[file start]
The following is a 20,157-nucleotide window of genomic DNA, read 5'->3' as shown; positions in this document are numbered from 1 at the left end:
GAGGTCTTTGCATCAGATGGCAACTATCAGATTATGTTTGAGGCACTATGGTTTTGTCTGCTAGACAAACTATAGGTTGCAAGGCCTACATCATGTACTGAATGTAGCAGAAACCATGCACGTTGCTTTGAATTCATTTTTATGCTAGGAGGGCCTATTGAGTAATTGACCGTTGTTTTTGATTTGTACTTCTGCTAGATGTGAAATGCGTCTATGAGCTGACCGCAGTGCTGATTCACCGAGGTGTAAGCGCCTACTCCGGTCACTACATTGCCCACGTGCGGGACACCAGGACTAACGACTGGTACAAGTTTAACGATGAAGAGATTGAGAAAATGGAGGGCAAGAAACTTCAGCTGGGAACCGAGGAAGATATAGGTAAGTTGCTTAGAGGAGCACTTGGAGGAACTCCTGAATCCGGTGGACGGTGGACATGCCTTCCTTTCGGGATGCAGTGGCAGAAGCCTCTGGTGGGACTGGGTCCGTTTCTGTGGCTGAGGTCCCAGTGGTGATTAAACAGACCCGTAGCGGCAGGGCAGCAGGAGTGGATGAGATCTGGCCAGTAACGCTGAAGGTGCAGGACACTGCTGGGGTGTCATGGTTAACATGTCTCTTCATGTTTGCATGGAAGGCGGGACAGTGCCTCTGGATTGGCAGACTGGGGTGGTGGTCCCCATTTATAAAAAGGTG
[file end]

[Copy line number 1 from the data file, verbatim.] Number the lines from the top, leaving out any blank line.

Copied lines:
The following is a 20,157-nucleotide window of genomic DNA, read 5'->3' as shown; positions in this document are numbered from 1 at the left end: